According to a report by Virginia Department of Health, more than 41,000 people in the area were reported to have gonorrhea, syphilis of chlamydia infection. In 2013, Chlamydia topped the list of reported STDs in the US followed by gonorrhea. Virginia as a whole ranked 31st and 28th among the states for total morbidity and total cases of gonorrhea respectively.
Despite the top 40 ranking,
- the county recorded a slightly lower rate of disease than the country for both chlamydia (Virginia 407 reported cases per 100,000 people to US 446.6 reported cases per 100,000 people) and gonorrhea (Virginia 84.9 reported cases per 100,000 people to US 106.1 reported cases per 100,000 people).
- The report further notes that the rate of gonorrhea increased by 5% compared to the previous year, 2012.
That fact is not encouraging to the health department.
The city receives a portion of the approximately $1.9 million in federal funds annually to tackle STDs. These funds will play a fundamental role in the prevention and treatment of STDs. Recent data shows that reported cases of primary and secondary syphilis are at 3.8 per 100,000 compared to the nation’s average of 5.5 per 100,000.
Furthermore, the rates of primary and secondary syphilis went up by close to 8% in 2013 from the previous year. The above data adequately shows that the city needs to do more to address the STDs issue in the area. Particular groups that should be regularly screened are the men who have sex with men (MSM) and women under the age of 24.
Research shows that people infected with STDs are at least 2-5 times more likely to get HIV if exposed. Moreover, if an HIV-infected person is also infected with another STD, that person has a higher chance of transmitting HIV through sex than other HIV-infected persons.
Therefore, sexual health, STD awareness and testing are imperative. To this end, Virginia has an STD program that works jointly with HIV Prevention to expand the reach and maximize effect. The state has given permission to local school boards to develop age-appropriate and sex education programs to address:
- The value of postponing sexual activity
- Human sexuality
- Prevention and effects of sexually transmitted diseases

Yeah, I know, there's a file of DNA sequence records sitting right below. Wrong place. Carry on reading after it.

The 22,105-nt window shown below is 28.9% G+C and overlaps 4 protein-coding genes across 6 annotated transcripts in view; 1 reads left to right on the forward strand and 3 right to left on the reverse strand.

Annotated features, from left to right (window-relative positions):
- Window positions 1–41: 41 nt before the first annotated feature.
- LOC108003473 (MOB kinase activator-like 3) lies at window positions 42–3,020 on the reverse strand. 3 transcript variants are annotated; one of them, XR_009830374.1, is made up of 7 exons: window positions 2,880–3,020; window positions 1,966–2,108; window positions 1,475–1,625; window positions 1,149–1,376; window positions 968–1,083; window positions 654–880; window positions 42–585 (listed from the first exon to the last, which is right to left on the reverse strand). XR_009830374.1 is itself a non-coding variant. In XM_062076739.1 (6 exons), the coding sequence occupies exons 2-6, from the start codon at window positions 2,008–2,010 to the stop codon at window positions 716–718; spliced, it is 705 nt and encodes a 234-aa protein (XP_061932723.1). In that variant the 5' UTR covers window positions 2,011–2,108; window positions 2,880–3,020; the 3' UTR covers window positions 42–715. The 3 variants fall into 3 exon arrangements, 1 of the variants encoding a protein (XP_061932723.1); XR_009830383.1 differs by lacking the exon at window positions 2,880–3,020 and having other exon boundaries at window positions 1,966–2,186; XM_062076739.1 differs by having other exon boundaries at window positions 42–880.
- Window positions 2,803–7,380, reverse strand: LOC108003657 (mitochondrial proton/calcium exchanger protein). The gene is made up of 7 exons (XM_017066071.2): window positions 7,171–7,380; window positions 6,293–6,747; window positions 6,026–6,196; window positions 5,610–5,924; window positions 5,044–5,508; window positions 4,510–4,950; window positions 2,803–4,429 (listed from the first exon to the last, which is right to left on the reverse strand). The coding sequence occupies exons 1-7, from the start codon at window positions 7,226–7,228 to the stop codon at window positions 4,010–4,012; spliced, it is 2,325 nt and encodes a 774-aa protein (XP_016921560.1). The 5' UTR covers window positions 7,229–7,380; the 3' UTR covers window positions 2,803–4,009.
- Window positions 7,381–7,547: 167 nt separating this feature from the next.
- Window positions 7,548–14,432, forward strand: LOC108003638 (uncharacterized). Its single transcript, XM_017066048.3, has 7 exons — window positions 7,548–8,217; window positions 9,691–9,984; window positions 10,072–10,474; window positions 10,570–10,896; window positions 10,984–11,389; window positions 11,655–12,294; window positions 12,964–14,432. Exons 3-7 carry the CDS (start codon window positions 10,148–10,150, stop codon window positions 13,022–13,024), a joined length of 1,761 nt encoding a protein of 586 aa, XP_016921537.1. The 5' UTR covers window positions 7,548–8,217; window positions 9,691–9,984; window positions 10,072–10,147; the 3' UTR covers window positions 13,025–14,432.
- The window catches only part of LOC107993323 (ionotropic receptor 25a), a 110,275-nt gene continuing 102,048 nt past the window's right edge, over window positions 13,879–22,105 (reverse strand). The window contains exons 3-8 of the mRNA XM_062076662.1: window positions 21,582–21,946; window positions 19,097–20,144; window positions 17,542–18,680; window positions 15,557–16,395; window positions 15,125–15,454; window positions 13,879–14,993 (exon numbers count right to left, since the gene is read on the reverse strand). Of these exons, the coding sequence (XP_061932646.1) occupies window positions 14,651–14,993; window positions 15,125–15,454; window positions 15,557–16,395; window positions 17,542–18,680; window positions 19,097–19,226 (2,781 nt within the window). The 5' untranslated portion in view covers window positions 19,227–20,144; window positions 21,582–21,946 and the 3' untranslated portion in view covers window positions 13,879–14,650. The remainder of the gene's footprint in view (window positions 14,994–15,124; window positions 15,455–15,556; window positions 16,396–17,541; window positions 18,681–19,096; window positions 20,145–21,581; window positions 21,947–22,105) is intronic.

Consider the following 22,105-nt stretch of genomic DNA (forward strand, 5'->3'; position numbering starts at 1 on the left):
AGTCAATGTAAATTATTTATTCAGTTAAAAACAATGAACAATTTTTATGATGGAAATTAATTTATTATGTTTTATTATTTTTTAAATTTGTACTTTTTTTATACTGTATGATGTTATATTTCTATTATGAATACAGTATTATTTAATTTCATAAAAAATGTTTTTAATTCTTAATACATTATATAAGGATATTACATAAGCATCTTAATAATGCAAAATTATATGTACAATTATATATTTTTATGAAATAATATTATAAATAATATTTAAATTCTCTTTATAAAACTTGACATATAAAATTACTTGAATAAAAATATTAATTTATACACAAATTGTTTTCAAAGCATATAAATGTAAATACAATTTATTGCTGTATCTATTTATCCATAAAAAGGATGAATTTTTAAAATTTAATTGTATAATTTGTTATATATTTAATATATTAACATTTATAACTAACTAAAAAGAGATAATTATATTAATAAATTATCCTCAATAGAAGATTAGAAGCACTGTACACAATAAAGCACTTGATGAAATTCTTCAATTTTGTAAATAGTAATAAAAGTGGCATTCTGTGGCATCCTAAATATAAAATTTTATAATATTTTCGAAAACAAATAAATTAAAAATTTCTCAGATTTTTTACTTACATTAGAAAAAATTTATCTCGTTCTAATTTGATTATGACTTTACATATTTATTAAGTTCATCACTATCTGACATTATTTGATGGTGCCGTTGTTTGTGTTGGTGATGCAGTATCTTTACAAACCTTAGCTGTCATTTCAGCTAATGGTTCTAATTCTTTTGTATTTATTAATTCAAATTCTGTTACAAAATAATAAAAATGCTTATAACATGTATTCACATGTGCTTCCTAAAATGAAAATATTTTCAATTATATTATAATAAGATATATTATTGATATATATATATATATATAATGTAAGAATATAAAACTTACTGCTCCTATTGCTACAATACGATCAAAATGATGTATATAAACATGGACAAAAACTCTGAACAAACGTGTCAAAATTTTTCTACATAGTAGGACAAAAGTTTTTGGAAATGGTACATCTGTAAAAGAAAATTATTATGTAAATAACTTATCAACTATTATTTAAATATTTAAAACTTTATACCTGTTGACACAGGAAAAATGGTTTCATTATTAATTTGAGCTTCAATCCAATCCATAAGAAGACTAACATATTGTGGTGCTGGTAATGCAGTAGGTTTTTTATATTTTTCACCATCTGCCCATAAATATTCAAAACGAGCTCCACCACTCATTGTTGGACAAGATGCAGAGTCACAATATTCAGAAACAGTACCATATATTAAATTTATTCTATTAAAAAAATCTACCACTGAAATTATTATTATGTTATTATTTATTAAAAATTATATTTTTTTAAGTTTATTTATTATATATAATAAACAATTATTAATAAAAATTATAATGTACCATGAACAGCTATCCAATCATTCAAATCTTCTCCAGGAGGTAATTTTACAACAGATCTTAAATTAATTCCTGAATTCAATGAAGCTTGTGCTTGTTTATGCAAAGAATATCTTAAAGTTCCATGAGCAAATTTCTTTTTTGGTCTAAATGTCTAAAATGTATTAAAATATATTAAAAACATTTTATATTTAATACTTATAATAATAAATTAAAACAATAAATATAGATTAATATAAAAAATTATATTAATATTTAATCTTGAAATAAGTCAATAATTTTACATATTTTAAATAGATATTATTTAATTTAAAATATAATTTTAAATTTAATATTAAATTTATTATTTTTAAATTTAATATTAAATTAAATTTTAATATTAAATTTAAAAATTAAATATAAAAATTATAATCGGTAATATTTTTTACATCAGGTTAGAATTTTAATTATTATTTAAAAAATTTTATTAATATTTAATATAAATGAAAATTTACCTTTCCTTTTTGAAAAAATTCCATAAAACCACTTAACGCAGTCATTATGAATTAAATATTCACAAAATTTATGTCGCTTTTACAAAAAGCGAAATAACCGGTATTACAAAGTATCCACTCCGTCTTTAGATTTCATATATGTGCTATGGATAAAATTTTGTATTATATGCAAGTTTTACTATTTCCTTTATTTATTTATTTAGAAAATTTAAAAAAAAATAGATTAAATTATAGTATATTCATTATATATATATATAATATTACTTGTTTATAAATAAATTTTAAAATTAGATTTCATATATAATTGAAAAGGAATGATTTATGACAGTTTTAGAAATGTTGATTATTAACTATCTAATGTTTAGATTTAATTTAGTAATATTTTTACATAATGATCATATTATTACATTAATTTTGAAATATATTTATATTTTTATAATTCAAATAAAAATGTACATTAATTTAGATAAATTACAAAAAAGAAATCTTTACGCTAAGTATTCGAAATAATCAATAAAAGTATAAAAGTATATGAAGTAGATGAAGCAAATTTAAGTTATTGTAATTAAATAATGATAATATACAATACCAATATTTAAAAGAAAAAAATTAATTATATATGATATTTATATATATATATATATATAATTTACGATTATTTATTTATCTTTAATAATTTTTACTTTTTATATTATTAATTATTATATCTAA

- Abstinence education among others
CDC funds Virginia State health department to implement an effective approach to HIV prevention, STD prevention activities and support community programs to reducing STD disparities. The programs aid students that want to know more about STDs, STD testing and prevention. With improvement in awareness, the city aims to bring the number of reported STD cases down.
HIV testing should be a routine. The earlier you discover that you have an infection, the easier it will be to deal with it. The tests help to diagnose unfamiliar infections and will put your mind at ease. Herpes, though not rampant as chlamydia and gonorrhea, is also another STD that you should get tested for. Most people who have it are not even aware because it rarely has symptoms. The only symptoms are painful blisters and sores which are usually ignored.
U.S Census Bureau 2010 Census results show that population is comprised mainly of females making up 53.1% while 46.9% going to males. A large part comprises of whites at 64.4% followed by African Americans at 29.3%. The rest is a mix of Asians and other several races.
A report published by the Virginia Department of Health, indicates black women aged between20 to 29 have the highest rate of chlamydia of any age group or race in Virginia. It also adds that Black men between the ages of 20 to 29 have the highest rate of syphilis.
The African American population represents less than 30% of Virginia’s population but comprise 63% of gonorrhea cases. Further results of the report note that 86% of HIV and TES co-infections are among men having sex with men (MSM).
STI Highlights in 2013
- There are 315 per 100,000 people living with diagnosed HIV.
- 74% and 26% of people living with diagnosed HIV are men and women respectively.
- Black population comprises 59% of people living with diagnosed HIV, while 8% and 29% are Hispanic/Latino and white respectively.
- New HIV diagnoses rate is 14 per 100,000 people in 2014
- Death rate of people with diagnosed HIV is 6 persons per 100,000
Statistics from CDC on STDs report that the young population in Virginia aged 15 to 19 ranks 8th in reported cases of primary and secondary syphilis in the U.S. The infection rate is even more than the national rate at 0.07 cases to 0.04 cases per 1,000 people.
From the statistics mentioned above, it is clear that teenagers and the African Americans of city would benefit from STD education, sexual health and testing to decrease the number of infections. While touring and enjoying the beauty of the city, take time to visit one of the various STD testing centers.
Knowing your status will help both you and your sexual partner. In addition, you will play a key role in preventing the spread of STDs either by infecting your partner or getting infected. Encourage your friends to take an STD test. Confidentiality is not an issue as the tests are conducted with utmost care, and practitioners performing the test are well aware of the sensitivity of the STD test results. Take a test today for better sexual health and safety.